Family law and spanking are in the news. Newly released documents show that a religious candidate for the Oklahoma House of Representatives holds some controversial views on divorce and child discipline which go back to his own divorce.
You’re doin’ fine, Oklahoma!
A candidate is running for the Oklahoma House of Representatives with some interesting views on divorce and punishment. He advanced from the Republican primary on June 28, 2022.
According to local media reports, he has been on record saying people would be in the right to stone homosexuals. Demonstrating diplomacy and good governance, he reportedly told Oklahoma’s KFOR that if elected, he would not try to make homosexuality a capital offense.
Interestingly, he wants to make divorces harder to get in Oklahoma. Recently released documents found the candidate harassed his pastor and an elder of his Church in Oklahoma City. Records show the case stemmed from his own divorce “because of his physical and emotional abuse towards her and the boys.”
According to a court order from the Court of Civil Appeals of the State of Oklahoma, while trying to get standard visitation with his kids, the candidate allegedly told the judge:
“I respectfully declare that there’s nothing I did that should have led to what they did wrong. I was deprived of my God-given right to apply corporal discipline to my children.”
The court replied:
“So we are here because you haven’t had an opportunity to spank your boys enough. Is that what you’re telling me?”
The candidate replied, “I think that’s a big factor, sir.” The candidate reportedly acknowledged certain actions he took towards his wife and sons, he would not admit that they were abusive actions.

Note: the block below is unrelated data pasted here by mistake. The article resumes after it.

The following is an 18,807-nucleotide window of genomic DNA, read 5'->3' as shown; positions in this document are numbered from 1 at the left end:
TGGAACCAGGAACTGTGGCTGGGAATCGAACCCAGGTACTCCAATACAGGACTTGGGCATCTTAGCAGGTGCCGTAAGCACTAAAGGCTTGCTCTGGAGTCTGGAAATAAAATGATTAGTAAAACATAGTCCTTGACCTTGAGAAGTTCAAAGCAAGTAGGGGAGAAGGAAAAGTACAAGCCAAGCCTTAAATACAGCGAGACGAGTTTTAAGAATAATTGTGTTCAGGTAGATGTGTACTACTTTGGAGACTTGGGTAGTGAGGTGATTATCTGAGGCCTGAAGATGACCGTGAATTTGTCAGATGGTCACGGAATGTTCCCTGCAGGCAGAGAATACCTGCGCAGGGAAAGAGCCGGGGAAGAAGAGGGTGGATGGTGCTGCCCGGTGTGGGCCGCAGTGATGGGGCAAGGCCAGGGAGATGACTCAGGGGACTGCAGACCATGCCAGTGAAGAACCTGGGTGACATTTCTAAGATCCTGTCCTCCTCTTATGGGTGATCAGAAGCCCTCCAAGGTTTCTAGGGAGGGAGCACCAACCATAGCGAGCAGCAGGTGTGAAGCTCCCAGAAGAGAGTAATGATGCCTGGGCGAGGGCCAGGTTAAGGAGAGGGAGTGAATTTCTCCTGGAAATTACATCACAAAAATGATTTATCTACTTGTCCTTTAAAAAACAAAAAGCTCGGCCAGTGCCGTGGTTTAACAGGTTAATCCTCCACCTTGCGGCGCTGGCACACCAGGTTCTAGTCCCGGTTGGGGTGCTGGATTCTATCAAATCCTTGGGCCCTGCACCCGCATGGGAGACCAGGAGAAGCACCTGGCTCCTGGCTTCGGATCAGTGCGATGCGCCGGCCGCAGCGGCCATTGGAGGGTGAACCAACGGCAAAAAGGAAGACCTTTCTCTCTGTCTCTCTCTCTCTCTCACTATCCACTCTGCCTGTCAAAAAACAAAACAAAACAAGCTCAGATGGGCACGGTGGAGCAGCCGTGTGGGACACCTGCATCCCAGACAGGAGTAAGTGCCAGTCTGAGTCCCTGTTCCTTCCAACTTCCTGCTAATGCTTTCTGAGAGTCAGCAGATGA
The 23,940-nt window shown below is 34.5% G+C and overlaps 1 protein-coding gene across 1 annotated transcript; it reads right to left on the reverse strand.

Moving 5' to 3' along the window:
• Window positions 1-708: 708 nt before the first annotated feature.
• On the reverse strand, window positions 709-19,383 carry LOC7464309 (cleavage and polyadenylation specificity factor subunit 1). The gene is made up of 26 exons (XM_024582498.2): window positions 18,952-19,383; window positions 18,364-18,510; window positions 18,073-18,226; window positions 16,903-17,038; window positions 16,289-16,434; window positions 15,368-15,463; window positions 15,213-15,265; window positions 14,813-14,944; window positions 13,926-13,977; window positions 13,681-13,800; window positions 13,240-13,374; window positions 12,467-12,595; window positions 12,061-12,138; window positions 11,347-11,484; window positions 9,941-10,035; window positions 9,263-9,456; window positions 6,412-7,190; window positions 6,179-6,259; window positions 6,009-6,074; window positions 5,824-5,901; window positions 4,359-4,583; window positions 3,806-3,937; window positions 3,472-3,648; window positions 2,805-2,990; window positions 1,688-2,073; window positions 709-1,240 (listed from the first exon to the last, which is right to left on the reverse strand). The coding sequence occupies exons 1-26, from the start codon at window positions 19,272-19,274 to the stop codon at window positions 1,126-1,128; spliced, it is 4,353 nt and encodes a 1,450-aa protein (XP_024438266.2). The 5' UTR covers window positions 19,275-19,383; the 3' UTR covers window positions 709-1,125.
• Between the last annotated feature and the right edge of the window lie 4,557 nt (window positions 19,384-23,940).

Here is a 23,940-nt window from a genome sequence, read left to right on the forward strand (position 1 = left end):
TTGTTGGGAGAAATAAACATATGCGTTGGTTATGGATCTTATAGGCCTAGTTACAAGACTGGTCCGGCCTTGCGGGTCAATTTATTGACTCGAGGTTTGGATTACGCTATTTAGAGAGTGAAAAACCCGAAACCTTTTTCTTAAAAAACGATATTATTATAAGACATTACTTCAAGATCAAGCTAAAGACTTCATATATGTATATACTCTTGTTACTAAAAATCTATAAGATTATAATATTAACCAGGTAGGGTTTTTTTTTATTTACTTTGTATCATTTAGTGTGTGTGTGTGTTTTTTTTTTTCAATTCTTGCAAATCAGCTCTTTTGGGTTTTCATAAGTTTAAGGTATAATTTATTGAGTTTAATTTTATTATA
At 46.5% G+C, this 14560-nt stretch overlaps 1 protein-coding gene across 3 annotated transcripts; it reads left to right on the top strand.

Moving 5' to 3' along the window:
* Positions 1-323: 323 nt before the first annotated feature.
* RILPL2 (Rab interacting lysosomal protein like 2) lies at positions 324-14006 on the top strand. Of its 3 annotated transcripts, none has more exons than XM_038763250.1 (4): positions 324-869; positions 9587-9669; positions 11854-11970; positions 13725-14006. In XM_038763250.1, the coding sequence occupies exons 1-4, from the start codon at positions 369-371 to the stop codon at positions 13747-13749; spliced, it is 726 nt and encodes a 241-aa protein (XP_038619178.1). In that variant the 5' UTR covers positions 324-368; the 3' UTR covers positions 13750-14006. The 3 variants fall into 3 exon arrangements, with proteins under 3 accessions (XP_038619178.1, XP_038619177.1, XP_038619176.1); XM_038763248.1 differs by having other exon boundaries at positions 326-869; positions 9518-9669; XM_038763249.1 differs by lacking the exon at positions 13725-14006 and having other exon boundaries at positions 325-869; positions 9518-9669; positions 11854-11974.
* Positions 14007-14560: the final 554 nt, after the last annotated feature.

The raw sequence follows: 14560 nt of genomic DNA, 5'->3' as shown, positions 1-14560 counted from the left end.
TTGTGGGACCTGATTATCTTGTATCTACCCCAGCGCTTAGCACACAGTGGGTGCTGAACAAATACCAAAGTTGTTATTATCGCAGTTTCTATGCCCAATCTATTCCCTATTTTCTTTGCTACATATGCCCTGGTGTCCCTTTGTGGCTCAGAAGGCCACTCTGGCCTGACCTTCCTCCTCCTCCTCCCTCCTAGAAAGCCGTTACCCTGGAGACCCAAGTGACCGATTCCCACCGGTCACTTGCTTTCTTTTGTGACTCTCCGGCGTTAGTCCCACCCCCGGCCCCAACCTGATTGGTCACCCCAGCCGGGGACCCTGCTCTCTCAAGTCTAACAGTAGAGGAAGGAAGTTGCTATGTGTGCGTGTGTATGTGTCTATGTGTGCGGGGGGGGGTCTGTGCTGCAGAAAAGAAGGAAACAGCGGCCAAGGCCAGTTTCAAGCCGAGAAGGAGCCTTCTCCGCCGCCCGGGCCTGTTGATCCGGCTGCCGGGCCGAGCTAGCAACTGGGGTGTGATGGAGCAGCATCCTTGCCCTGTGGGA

Florida Divorce and Discipline
I’ve written about divorce and child discipline before. Florida no longer uses the term “custody” after the parenting plan concept was created. For purposes of establishing a parenting plan during a divorce, the best interest of the child is the primary consideration.
The best interest of the child is determined by evaluating all of the factors affecting the welfare and interests of the particular minor child and the circumstances of that family, including evidence of domestic violence, child abuse, child abandonment, or child neglect.
Historically, parents have always had a right to discipline their child in a ‘reasonable manner.’ Florida laws recognize that corporal discipline of a child by a parent for disciplinary purposes does not in itself constitute abuse when it does not result in harm to the child.
Harm does not mean just bruises or welts for instance. Harm also can include that the discipline is likely to result in physical injury, mental injury, or emotional injury. Even if the child is not physically harmed, a parent’s discipline could be criminal.
Florida’s parental privilege to use corporal discipline does not give absolute immunity either. A run-of-the-mill spanking may be protected from charges of child abuse, but punching a child, pushing a child onto the floor and kicking him is not.
Many people involved in custody disputes forget that lawyers, guardians, investigators, and judges are watching what transpires during the divorce process, and disciplinary methods can become an issue in any custody case.
KFOR also reports the religious candidate’s wife allegedly blames the divorce on, not just his discipline, but adultery. While the candidate denied adultery, he then “set out on a mission to get them to ‘repent’ of their part in this ‘sin’ of a divorce” and to “have them removed as church members.”
The candidate began a crusade of weekly e-mails, replete with accusations against the pastor. A church elder complained the candidate rode his bicycle by his home, shouting “‘Repent!’”
Ultimately, he was banned from his church, while his wife and the pastor filed Victim Protection Orders against him. According to his campaign efforts on different social media, changing divorce laws is one of his goals.
“those who are getting married will know from the get go that they are to remain in their marriage ’til death do they part.”
KFOR reached out to his political opponent for House District 87, Gloria Banister, who said “the court records are public documents, and they speak for themselves. There’s really nothing for me to add.”
Oklahoma’s KFOR article is here.